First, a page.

When it's hot outside, it gets even hotter in your car, especially if you don't have air conditioning. Bah! However, there are ways to keep cool, such as using ice packs, wearing lighter clothing, and improving the ventilation in your car. You can even take a different route or head out at a time when it's cooler.
Method 1 of 4: Using water or ice
Step 1. Drink a cold drink to stay hydrated
If your body is well hydrated, you will be able to regulate your body temperature better. Drink cool water or another cold drink like iced coffee or iced tea.
- Drink regularly during the day and try to drink at least 8 glasses of water with a capacity of 250 ml daily. If you wait until you get really thirsty, your body is already dehydrated.
- Place cold drinks in an insulated thermos or travel mug to keep them cold longer.
Step 2. Put an ice pack or ice on your wrists and neck or wet those areas
These are pulsation points, which are closely linked to the part of your brain that regulates your body temperature. Placing something cold on these spots will help you cool down faster.
- Other pulsation points include your temples and the spots at the back of your knees.
- Spraying cold water on your pulsation points using an atomizer has the same effect.
- Place a cold cloth on your pulsation points if you don't have an ice pack or ice.
Make your own ice bag
Place a plastic water bottle in the freezer for at least 3 hours or until completely frozen. Take it out of the freezer to use as an ice pack in the car. When the ice has melted, drink the water to stay hydrated and cool. This way you kill two birds with one stone!
Step 3. Hang a wet cloth in front of the center air vent in the car if air is blowing out
If air comes out of your car's ventilation grille, cool the air with a damp cloth or washcloth, even if the air is warm. Use pegs or small clips to secure the cloth to the top of the grille.
- Take some wet cloths with you to replace the first cloth, as it will dry out quite quickly.
- Freeze the cloths ahead of time to let it cool down even more. Be sure to freeze them flat so that they cover the grids when you hang them.
- Do not leave the cloths in the car when you get out, or mold can grow in them.
Step 4. Place a block of ice in a container near the floor grates to cool the air
When the air coming out of the lower grids blows over the ice, the ice will cool the warm air. To prevent the melted ice from leaking into your car, place the block of ice in a plastic container or baking pan.
- You can also put ice cubes in a polystyrene or Styrofoam container. Keep the lid off and place the container on the floor.
- In case of longer car journeys, take extra ice with you in an insulated cool box.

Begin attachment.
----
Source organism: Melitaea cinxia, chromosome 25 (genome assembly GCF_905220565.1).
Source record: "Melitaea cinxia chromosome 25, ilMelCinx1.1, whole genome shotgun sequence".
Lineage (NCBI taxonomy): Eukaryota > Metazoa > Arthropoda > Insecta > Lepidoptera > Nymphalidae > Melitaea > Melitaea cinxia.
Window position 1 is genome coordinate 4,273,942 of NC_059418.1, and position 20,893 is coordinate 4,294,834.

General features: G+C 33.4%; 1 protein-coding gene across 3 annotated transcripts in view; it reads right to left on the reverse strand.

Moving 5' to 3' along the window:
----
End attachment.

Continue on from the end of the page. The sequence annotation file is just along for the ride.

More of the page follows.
Method 2 of 4: Putting on the right clothes
Step 1. Choose loose-fitting clothes made of light fabrics such as linen and cotton
Tight-fitting garments trap heat against your body, while wider garments allow warm air to escape and cool air to flow in. Look for garments made of breathable fabrics that allow more air to pass through.
- Other breathable fabrics besides linen and cotton include silk, chambray and viscose.
- As a woman, wear a wide dress made of viscose or as a man, choose a wide cotton T-shirt.
Step 2. Wear light-colored clothing that reflects the sun
Light-colored fabrics keep you cooler because they absorb less heat from the sun. White is the coolest color you can wear because white reflects all wavelengths of light. However, light reds and yellows are also suitable.
- Avoid dark colors like black and navy blue. These colors absorb sunlight and heat, making you warmer.
- Take extra clothes in your car in case you sweat profusely in the clothes you're wearing.
Step 3. Ride barefoot
Your feet play a major role in regulating your body temperature. Don't make them too warm by wearing socks and closed shoes. Instead, expose them to the air so your body can get rid of the heat.
- It is not prohibited in our country to drive with bare feet or with slippers. However, if you cause an accident, you can be held liable. It is also possible that your insurance company does not reimburse all damage, even if you are fully insured.
- Driving with sandals and open shoes also helps you stay cool.
- Make sure there are no sharp objects on the floor, such as a screw or a piece of glass.
Step 4. Remove your hair from your neck if you have long hair
Because your neck is a pulsation point, your body will warm up faster if you cover your neck. If your hair is longer than your neck, tie your hair in a ponytail or bun before driving.
- Two other hairstyles that can keep the hair out of your neck are French braids and a Grace Kelly roll.
- Think about getting your hair wet before taking it off your neck. Driving with damp hair cools your scalp while the air dries your hair.
Method 3 of 4: Keeping it cool in the car
Step 1. Open at least two windows to allow air to blow through your car
If you only open a single window, the air will not circulate as well and you will probably also hear a kind of heavy bass sound that is caused by resonance at different speeds. How far you open the windows depends on how much air you want.